# General Chemistry/Shells and Orbitals

## Electron shellsEdit

Each **shell** is subdivided into **subshells**, which are made up of **orbitals**, each of which has electrons with different angular momentum. Each orbital in a subshell has a characteristic shape, and is named by a letter. They are: **s**, **p**, **d**, and **f**. In a one-electron atom (e.g. H, He^{+}, Li^{+2}, etc.) the energy of each orbital within a particular shell is identical. However, when there are multiple electrons, they interact and split the orbitals into slightly different energies. The letters s, p, d and f specify the subshells (angular quantum number *l*) and the orbital is specified by the magnetic quantum number *m.* The angular and magnetic quantum numbers relate to the magnitude and direction of the electron's angular momentum, respectively. Within any particular subshell, the energy of the orbitals depends on the angular momentum of orbitals s, p, d, and f in order of lowest to highest energy.

This image shows the orbitals (along with hybrid orbitals for bonding and a sample electron configuration, explained later).

## The s subshellEdit

The simplest subshell in the atom is the 1s subshell. It has no radial or angular *nodes*: the 1s subshell is simply a sphere of electron density. A node is a point where the electron positional probability is zero. As with all subshell the number of radial nodes increases with the principle quantum number (i.e. the 2s orbital has one radial node, the 3s has two etc.). Because the angular momentum quantum number is 0, there is only one choice for the magnetic quantum number - there is only one s orbital per shell. The s orbital can hold two electrons, as long as they have different spin quantum numbers. S orbitals are involved in **bonding**.

## The p subshellEdit

Starting from the 2nd shell, there is a set of p subshell. The angular momentum quantum number of the electrons confined to p subshell is 1, so each orbital has one **angular node**. There are 3 choices for the magnetic quantum number, which indicates 3 differently oriented p subshell. Finally, each orbital can accommodate two electrons (with opposite spins), giving the p orbitals a total capacity of 6 electrons.

The orbital of p subshell all have two lobes of electron density pointing along each of the axes. Each one is symmetrical along its axis. The notation for the orbitals of p subshell indicate which axis it points down, i.e. p_{x} points along the x axis, p_{y} on the y axis and p_{z} up and down the z axis. Note that although p_{z} corresponds to the *m _{l}* = 0 orbital, p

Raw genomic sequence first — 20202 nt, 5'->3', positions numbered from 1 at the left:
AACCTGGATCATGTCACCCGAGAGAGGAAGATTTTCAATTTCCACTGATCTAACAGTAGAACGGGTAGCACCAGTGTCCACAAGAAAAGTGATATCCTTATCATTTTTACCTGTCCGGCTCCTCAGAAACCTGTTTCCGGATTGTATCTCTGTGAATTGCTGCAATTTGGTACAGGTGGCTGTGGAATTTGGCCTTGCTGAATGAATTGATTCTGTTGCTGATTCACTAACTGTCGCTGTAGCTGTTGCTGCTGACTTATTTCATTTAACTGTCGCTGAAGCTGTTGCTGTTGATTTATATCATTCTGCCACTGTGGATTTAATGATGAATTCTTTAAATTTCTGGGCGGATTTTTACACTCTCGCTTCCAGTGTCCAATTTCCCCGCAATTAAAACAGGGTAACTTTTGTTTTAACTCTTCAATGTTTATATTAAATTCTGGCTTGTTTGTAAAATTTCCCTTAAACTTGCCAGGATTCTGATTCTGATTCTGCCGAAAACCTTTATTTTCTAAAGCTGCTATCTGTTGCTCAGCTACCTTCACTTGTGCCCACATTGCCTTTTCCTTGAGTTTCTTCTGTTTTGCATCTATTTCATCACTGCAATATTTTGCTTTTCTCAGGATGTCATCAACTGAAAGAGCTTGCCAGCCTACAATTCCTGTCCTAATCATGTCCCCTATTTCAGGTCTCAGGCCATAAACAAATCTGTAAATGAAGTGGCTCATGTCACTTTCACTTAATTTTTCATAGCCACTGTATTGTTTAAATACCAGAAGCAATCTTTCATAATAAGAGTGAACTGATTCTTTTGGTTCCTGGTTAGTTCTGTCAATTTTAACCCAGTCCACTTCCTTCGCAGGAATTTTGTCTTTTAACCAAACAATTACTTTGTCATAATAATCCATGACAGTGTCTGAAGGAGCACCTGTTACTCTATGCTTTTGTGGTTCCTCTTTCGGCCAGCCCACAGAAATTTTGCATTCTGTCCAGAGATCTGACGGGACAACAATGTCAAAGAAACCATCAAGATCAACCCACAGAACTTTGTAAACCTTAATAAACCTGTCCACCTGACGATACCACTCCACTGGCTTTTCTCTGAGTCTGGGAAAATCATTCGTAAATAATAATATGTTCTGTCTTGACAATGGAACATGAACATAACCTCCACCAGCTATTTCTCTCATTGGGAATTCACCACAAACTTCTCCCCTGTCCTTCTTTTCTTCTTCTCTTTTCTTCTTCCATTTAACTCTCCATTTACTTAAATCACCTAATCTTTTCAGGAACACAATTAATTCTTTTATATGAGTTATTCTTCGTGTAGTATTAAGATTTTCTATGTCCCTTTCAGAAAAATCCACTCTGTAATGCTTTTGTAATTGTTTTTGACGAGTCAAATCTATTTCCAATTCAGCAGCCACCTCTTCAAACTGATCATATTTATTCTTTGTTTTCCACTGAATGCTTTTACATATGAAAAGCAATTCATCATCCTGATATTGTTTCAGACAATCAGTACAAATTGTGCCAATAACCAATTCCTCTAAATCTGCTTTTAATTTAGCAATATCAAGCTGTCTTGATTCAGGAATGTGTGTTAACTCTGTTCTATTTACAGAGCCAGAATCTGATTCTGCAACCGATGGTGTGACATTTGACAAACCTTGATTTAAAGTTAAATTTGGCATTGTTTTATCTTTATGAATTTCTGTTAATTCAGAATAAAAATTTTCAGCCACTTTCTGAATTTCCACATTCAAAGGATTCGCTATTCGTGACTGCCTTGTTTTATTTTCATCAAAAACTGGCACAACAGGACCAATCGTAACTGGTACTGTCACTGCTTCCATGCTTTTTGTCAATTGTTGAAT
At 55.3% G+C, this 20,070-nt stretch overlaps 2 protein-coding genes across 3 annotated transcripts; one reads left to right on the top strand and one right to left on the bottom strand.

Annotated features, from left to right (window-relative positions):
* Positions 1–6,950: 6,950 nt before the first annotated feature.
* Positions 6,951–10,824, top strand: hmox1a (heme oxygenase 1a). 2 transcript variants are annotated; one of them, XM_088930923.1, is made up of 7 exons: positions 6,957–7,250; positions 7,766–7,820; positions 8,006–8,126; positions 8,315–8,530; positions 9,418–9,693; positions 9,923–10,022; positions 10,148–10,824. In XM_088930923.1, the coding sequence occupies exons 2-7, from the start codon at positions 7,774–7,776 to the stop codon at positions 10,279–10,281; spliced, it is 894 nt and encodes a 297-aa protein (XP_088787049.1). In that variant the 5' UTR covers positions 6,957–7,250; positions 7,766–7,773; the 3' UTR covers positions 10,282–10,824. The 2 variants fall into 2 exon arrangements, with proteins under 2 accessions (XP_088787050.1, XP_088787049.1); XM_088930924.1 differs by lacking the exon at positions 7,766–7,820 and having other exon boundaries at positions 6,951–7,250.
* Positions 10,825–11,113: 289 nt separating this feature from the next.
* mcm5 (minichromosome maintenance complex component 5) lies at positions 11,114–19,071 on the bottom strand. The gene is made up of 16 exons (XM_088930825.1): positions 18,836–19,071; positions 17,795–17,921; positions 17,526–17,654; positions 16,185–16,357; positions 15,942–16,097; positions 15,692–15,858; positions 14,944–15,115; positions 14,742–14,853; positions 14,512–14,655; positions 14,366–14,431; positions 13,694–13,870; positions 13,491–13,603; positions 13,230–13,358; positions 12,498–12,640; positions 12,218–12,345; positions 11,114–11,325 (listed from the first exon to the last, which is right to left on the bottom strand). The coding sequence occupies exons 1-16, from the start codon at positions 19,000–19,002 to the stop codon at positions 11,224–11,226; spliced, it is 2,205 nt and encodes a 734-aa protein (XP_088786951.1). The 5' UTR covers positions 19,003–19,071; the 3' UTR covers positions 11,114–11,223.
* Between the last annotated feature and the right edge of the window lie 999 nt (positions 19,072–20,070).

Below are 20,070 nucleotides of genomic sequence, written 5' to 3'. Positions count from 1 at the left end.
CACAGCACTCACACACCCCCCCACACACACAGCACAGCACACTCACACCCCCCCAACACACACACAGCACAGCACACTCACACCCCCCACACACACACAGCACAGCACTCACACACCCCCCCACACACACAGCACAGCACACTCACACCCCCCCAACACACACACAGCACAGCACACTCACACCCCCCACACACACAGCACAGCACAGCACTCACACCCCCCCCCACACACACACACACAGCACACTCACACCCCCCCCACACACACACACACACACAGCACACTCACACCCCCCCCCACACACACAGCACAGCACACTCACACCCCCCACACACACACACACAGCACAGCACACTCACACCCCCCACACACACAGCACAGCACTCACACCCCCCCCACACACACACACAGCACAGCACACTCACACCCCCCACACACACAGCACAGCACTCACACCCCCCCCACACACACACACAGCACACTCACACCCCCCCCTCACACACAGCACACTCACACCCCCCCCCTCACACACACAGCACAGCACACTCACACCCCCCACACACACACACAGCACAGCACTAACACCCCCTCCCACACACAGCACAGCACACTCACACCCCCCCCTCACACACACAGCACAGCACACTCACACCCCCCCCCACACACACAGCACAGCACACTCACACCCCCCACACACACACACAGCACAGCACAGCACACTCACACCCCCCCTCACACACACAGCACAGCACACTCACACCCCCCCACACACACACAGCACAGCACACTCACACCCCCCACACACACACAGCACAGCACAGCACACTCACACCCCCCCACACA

_{x}and p

_{y}are actually mixtures of

*m*= -1 and

_{l}*m*= 1 orbitals. The p orbitals are

_{l}**degenerate**— they all have the same energy. P orbitals are very often involved in

**bonding**.

2p_{x} |
2p_{y} |
2p_{z} |
---|---|---|

## The d subshellEdit

The first set of d orbitals is the 3d set. The angular momentum quantum number is 2, so each orbital has two **angular nodes**. There are 5 choices for the magnetic quantum number, which gives rise to 5 different d orbitals. Each orbital can hold two electrons (with opposite spins), giving the d orbitals a total capacity of 10 electrons.

Note that all the d orbitals have four lobes of electron density, except for the d_{z2} orbital, which has two opposing lobes and a doughnut of electron density around the middle. The d orbitals can be further subdivided into two smaller sets. The d_{x2-y2} and d_{z2} all point directly along the x, y, and z axes. They form an **e _{g}** set. On the other hand, the lobes of the d

_{xy}, d

_{xz}and d

_{yz}all line up in the quadrants, with no electron density on the axes. These three orbitals form the

**t**set. In most cases, the d orbitals are

_{2g}**degenerate**, but sometimes they can split, with the e

_{g}and t

_{2g}subsets having different energy.

**Crystal Field Theory**predicts and accounts for this. D orbitals are sometimes involved in bonding, especially in inorganic chemistry.

## The f subshellEdit

The first set of f orbitals is the 4f subshell. There are 7 possible magnetic quantum numbers, so there are 7 f orbitals. Their shapes are fairly complicated, and they rarely come up when studying chemistry. There are 14 f electrons because each orbital can hold two electrons (with opposite spins).